Worldviews 101

Day 5 of 7 • This day’s reading


How Can We Understand What is Actually True?

We think the Christian worldview is true, but to make this claim we must have some concept of truth. Truth has two parts: understanding what is true with our minds (Rom. 12:2) as well as with our hearts (Heb. 4:12). The authors of Making Sense of Your World suggest four tests for evaluating whether or not a worldview is true at a mind and heart level:

1. Test of reason: Is it reasonable? Can it be logically stated and defended?
2. Test of the outer world: Is there some external, corroborating evidence to support it?
3. Test of the inner world: Does it adequately address the “victories, disappointments, blessings, crises, and relationships of our everyday world”?
4. Test of the real world: Are its consequences good or bad when applied in any given cultural context?

To say the Christian worldview is true is to say that it best describes the contours of the world as it actually exists. We’re not asking you to take our word for it: follow God, not us. If at any point you are confused, prayerfully seek God’s Word under the guidance of wise counselors with a determination to understand and obey every good thing you need to do God’s will.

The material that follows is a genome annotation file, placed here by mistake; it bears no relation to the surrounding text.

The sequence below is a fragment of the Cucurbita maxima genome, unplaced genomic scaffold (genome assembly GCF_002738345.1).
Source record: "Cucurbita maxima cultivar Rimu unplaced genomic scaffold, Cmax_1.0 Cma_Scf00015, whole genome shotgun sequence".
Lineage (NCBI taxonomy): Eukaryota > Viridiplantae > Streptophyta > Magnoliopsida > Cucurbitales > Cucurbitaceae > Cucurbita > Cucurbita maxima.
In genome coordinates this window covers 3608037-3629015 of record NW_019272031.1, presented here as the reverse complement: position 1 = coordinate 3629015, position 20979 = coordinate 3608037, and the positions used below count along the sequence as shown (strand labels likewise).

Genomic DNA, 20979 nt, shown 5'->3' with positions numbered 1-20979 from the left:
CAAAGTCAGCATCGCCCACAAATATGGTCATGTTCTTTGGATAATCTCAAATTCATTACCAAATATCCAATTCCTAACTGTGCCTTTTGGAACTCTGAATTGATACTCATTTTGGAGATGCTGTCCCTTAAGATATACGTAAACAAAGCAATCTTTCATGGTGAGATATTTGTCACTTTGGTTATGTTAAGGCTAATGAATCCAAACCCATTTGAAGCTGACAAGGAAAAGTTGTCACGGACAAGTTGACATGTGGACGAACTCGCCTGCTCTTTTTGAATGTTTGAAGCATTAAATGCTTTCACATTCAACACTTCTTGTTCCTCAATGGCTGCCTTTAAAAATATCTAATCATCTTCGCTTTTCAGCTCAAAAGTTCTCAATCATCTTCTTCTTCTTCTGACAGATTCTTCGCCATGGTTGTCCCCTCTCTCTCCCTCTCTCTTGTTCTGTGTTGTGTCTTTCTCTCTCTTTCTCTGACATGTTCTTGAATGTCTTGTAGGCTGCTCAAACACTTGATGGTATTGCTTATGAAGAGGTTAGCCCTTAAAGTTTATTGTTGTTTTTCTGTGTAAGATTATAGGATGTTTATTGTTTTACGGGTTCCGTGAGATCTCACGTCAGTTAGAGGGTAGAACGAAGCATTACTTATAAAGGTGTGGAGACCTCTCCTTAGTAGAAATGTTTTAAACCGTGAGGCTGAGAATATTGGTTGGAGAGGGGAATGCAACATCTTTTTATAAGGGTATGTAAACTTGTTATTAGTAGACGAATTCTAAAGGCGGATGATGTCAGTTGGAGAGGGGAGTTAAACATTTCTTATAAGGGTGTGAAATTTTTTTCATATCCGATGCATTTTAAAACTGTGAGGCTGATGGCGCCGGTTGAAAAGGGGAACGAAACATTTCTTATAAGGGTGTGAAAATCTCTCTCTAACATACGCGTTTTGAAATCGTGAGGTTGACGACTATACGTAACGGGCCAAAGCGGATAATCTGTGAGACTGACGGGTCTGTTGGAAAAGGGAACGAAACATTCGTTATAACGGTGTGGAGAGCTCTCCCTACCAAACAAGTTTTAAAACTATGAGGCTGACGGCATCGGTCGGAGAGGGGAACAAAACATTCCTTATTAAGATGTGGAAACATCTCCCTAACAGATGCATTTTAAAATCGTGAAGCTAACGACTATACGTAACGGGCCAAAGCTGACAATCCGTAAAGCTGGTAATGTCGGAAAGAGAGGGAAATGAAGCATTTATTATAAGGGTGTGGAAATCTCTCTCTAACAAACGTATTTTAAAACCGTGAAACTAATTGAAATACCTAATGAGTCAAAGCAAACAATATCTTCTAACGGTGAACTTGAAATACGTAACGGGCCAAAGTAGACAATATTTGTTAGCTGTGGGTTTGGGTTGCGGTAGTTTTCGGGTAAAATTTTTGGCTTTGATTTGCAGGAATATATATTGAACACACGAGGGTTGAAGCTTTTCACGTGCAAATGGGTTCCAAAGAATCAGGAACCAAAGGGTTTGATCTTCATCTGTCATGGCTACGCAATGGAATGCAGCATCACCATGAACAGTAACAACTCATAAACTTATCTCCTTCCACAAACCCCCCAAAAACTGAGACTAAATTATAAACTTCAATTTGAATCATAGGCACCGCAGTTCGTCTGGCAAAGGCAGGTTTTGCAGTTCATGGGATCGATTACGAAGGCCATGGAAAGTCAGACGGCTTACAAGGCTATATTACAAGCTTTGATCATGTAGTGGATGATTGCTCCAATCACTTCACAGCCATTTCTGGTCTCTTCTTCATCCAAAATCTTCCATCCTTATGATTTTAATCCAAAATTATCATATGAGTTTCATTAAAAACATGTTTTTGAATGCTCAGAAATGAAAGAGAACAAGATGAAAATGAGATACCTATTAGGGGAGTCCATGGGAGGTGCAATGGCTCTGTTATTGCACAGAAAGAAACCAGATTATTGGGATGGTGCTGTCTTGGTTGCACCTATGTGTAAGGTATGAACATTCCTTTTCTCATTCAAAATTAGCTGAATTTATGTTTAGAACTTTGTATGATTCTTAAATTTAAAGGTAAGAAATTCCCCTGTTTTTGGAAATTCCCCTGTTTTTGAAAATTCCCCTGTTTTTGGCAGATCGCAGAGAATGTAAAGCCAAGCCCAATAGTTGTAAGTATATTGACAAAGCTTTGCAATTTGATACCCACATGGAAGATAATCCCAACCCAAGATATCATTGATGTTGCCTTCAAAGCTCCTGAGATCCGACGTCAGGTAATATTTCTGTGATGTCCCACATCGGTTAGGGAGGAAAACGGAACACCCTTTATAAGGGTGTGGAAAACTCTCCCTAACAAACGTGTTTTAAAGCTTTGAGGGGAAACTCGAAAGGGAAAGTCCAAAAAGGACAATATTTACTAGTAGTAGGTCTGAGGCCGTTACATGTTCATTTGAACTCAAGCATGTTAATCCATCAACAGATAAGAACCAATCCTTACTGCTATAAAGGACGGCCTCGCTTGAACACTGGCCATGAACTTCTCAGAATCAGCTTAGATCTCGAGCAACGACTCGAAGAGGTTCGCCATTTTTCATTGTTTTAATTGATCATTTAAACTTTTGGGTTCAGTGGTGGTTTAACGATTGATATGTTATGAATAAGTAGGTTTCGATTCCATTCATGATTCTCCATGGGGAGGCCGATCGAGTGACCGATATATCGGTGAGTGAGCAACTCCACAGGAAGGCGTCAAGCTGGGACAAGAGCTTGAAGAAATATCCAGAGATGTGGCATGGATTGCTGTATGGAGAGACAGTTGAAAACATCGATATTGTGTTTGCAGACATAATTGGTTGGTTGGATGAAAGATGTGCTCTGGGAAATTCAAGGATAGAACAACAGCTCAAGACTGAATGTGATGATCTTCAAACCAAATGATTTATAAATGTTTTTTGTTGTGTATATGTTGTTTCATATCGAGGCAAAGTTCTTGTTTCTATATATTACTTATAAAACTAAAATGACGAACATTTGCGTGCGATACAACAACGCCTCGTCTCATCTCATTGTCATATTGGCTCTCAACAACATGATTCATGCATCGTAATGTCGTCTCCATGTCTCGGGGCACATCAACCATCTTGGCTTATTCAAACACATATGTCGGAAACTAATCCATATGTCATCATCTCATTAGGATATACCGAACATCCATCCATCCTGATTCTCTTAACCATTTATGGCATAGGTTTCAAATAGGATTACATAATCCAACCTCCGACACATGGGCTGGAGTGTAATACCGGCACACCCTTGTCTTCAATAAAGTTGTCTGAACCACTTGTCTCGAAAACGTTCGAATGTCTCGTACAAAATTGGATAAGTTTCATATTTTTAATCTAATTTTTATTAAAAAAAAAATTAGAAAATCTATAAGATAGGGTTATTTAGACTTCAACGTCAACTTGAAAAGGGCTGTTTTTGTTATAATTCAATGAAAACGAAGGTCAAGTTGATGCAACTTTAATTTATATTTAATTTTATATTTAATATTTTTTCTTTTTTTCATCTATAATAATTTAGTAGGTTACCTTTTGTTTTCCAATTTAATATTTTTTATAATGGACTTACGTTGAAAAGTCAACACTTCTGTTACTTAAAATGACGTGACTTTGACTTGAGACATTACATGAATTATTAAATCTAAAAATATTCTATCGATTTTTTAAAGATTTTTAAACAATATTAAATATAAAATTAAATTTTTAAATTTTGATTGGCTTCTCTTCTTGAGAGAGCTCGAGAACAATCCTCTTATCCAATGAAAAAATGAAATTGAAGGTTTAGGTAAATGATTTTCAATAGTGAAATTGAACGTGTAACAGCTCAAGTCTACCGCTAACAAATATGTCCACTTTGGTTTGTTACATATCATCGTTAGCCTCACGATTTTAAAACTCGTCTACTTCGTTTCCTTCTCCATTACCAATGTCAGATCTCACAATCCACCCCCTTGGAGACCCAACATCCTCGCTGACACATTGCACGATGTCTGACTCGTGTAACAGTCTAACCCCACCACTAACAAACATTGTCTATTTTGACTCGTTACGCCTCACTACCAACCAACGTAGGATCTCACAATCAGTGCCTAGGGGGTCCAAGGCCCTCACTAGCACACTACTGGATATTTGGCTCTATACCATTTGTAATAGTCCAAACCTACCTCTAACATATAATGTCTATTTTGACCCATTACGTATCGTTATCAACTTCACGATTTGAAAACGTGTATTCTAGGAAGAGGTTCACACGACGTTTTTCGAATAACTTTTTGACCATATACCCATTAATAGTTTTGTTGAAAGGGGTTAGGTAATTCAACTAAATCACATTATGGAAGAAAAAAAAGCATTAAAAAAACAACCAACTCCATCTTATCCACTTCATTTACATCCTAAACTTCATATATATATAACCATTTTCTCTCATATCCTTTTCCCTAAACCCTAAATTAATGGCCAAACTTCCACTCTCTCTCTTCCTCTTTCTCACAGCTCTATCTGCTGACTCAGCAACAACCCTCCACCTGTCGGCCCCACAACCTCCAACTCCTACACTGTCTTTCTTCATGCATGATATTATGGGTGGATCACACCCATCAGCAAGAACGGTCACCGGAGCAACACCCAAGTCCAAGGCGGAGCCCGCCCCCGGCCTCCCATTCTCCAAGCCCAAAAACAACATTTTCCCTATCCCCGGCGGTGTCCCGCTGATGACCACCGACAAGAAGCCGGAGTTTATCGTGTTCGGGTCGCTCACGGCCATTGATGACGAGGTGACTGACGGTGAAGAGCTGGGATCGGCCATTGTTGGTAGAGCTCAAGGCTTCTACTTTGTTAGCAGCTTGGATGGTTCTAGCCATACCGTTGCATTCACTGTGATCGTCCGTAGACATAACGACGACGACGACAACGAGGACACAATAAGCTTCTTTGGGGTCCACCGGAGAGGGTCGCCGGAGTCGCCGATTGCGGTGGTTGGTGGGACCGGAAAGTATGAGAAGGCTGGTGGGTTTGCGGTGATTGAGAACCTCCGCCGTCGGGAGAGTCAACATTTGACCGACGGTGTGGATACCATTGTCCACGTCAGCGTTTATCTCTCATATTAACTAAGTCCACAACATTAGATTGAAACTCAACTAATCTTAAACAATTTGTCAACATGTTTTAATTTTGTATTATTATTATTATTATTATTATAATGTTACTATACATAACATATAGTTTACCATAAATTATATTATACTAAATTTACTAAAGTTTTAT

Understanding the truth, though, is only the first part. We must also learn to communicate truth, “always being prepared to make a defense to anyone who asks you for a reason for the hope that is in you… with gentleness and respect” (1 Pet. 3:15). Critics say Christianity is irrational, unhistorical, and unscientific. Christianity is more than equal to these criticisms, but we must be trained to articulate how and why.